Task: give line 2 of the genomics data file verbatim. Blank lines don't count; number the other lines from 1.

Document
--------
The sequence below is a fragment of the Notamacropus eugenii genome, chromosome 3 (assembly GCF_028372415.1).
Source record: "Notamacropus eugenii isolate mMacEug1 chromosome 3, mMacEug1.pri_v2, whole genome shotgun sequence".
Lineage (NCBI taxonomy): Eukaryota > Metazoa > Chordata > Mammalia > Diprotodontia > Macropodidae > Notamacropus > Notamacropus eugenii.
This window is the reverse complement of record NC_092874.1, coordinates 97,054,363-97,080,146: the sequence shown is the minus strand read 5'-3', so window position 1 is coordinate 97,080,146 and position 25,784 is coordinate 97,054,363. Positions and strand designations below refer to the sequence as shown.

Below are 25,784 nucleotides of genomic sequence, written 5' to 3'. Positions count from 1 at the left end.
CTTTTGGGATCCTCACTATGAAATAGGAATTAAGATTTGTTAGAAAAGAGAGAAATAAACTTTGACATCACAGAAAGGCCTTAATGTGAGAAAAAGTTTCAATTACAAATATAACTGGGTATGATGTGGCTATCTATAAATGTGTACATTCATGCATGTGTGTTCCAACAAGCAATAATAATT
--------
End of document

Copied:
Source record: "Notamacropus eugenii isolate mMacEug1 chromosome 3, mMacEug1.pri_v2, whole genome shotgun sequence".